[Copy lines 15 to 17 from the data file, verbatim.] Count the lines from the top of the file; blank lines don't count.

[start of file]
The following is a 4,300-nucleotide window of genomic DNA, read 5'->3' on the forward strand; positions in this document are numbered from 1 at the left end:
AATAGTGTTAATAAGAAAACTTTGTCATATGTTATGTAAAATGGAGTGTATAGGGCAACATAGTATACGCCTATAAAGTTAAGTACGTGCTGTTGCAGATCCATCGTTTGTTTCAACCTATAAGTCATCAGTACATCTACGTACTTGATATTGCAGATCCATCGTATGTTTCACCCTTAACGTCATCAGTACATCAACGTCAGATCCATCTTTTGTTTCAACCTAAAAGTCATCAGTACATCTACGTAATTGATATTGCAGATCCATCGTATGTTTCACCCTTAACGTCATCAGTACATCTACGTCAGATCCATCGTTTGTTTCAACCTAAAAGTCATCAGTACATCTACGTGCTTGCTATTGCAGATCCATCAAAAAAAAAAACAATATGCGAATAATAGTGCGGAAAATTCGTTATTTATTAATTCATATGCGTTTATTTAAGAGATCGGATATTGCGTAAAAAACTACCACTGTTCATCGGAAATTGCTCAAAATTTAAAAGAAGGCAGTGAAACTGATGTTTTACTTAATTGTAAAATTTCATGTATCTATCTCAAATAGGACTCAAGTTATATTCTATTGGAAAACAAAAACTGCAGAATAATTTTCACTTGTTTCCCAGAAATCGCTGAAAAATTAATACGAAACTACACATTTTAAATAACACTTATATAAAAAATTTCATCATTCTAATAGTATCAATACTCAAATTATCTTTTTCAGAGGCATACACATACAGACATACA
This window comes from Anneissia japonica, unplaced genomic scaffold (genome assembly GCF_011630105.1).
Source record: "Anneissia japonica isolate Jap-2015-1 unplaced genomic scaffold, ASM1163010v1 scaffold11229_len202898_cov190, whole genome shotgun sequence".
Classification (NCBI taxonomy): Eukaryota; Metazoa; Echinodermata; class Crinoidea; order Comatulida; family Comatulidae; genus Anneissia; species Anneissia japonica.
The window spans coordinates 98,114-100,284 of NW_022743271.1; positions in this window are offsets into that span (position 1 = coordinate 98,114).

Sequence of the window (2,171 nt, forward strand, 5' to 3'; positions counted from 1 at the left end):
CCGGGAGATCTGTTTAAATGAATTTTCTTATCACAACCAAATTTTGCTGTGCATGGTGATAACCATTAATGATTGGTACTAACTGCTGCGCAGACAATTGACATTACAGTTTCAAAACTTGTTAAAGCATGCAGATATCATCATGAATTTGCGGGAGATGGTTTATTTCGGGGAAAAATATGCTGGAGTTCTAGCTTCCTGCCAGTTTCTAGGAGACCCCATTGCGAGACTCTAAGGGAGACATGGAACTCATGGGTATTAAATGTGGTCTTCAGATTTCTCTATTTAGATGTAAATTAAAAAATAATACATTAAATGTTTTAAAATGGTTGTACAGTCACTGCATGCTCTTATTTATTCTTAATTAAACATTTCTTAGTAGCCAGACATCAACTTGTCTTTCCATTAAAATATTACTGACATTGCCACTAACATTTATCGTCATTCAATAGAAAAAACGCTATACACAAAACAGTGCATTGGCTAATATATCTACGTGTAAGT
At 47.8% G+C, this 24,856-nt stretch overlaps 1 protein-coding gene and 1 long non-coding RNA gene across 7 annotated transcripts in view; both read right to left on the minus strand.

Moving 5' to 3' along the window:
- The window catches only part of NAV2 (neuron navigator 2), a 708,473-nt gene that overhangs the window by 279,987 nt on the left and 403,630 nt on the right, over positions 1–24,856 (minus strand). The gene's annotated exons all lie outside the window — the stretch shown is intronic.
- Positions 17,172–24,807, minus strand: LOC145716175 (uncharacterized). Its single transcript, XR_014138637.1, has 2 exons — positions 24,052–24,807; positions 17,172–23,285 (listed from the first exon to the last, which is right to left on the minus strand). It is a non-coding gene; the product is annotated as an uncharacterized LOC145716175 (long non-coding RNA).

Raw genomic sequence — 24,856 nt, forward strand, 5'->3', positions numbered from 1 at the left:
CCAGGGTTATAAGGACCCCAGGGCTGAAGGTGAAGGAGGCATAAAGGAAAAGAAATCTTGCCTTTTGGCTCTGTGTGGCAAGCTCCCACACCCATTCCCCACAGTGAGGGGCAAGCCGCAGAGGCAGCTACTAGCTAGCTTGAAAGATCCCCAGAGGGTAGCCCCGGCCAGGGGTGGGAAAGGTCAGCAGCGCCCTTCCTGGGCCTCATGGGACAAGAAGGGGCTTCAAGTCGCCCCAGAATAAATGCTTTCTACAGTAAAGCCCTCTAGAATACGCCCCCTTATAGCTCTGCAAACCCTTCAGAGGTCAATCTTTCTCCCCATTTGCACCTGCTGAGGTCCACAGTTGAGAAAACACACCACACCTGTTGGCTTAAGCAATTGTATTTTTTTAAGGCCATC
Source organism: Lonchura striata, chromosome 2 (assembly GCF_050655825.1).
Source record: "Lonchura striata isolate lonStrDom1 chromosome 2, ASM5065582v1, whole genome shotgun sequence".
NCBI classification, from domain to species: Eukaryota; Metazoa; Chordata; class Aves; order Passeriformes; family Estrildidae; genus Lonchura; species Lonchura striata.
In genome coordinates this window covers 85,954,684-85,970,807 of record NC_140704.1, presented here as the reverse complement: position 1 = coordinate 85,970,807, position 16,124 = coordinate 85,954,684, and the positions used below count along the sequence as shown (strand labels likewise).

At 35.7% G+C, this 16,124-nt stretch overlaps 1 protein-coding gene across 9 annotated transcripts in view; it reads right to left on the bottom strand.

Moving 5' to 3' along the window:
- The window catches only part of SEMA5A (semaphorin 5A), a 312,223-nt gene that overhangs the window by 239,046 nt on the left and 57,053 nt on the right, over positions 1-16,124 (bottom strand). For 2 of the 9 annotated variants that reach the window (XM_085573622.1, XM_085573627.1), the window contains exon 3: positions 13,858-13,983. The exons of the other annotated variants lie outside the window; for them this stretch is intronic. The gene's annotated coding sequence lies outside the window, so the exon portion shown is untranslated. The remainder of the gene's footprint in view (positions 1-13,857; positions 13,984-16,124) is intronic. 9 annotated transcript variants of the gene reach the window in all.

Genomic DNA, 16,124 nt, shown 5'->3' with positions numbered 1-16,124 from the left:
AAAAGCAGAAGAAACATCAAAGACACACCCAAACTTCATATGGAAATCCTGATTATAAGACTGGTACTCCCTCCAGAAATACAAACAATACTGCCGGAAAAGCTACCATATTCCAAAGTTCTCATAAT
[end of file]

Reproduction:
Source organism: Lonchura striata, chromosome 2 (assembly GCF_050655825.1).
Source record: "Lonchura striata isolate lonStrDom1 chromosome 2, ASM5065582v1, whole genome shotgun sequence".
NCBI classification, from domain to species: Eukaryota; Metazoa; Chordata; class Aves; order Passeriformes; family Estrildidae; genus Lonchura; species Lonchura striata.